Accepted Paper:

Re-conceptualizing security anthropologically: counterterrorism in the United States  
Limor Samimian-Darash (Hebrew University)Meg Stalcup (University of Ottawa)

Paper short abstract:

Presenting a genealogy for the anthropology of security, we identify four main approaches. We draw on these to analyze our study of counterterrorism in the US and argue that anthropology of security needs new concepts to capture the very heterogeneity of security objects, logics, and forms of action.

Paper long abstract:

In our study of U.S. counterterrorism programs, we found that anthropology needs a mode of analysis that considers security as a form distinct from insecurity, in order to capture the very heterogeneity of security objects, logics and forms of action. In this article, we first present a genealogy for the anthropology of security, and identify four main approaches to security: violence and State terror; military, militarization, and militarism; para-state securitization; and "security analytics." Security analytics moves away from studying security formations, and how much violence or insecurity they yield, to identifying security forms of action, whether or not they are part of the nation-state. Security analytics concerns itself with how these forms of action work and what types of security they produce. We then illustrate security analytics through our fieldwork on counterterrorism in the domains of law enforcement, biomedical research and homeland security. In each, we examine the forms of governmental security action through the lens of this new conceptual tool. The set of analytic distinctions that we propose as an aid to approaching empirical situations and the study of security is, on another level, a proposal for an approach to anthropology today. We do not expect that the distinctions that aid us will suffice for every situation. Rather, we submit that this work presents a set of specific insights about contemporary U.S. security, and an example of a new approach to anthropological problems.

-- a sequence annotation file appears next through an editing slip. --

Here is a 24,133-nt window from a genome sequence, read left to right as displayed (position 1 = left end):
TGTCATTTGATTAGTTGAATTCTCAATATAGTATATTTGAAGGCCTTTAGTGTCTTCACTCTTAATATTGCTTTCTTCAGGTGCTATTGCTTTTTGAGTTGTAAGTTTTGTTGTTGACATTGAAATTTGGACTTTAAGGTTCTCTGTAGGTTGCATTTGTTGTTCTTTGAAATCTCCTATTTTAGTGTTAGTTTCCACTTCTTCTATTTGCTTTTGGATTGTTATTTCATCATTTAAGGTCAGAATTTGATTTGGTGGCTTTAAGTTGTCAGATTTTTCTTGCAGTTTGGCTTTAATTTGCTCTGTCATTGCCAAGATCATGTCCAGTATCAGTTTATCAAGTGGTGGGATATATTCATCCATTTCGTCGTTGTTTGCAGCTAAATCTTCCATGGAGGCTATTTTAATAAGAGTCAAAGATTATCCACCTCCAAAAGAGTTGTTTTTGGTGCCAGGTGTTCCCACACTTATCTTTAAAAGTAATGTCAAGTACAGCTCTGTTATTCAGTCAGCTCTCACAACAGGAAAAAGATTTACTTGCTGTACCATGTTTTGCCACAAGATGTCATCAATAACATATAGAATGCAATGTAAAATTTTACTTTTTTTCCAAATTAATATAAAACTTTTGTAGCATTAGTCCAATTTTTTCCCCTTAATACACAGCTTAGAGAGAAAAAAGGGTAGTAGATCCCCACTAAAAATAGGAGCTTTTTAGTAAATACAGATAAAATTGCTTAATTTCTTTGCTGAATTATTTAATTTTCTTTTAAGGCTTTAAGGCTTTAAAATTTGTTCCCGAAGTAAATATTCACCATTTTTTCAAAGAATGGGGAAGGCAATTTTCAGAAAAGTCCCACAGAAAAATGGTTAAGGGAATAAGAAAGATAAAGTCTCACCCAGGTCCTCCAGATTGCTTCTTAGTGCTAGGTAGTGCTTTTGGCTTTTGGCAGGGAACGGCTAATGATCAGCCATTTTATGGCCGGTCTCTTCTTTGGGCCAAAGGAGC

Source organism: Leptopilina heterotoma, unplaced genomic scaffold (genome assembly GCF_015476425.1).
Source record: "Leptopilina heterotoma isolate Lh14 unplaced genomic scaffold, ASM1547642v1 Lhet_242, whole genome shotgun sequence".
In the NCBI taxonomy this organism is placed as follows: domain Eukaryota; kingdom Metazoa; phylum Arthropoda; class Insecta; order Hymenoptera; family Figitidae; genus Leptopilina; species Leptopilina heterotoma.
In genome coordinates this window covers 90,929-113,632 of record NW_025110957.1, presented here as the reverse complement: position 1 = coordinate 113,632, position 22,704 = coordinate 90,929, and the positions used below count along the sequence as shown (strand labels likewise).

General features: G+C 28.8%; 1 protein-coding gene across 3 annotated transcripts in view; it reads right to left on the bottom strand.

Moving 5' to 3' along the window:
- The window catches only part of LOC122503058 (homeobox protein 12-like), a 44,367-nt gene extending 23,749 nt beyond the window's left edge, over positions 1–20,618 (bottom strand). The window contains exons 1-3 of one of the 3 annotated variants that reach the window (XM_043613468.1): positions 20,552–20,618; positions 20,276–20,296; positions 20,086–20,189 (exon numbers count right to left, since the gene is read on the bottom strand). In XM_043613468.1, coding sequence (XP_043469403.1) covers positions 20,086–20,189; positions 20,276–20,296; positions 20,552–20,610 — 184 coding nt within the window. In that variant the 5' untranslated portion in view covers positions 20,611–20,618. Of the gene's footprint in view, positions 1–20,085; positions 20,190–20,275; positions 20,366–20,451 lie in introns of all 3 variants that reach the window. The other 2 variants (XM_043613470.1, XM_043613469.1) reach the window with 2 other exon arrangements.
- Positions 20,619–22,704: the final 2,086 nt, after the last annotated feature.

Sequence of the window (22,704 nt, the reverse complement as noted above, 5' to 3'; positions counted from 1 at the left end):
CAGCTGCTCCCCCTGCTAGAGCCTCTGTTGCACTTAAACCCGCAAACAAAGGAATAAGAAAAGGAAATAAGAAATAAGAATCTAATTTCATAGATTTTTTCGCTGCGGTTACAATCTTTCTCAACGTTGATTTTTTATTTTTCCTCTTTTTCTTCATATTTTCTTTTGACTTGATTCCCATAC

Panel P095
Spaces of security [Anthropology of Security] [PACSA]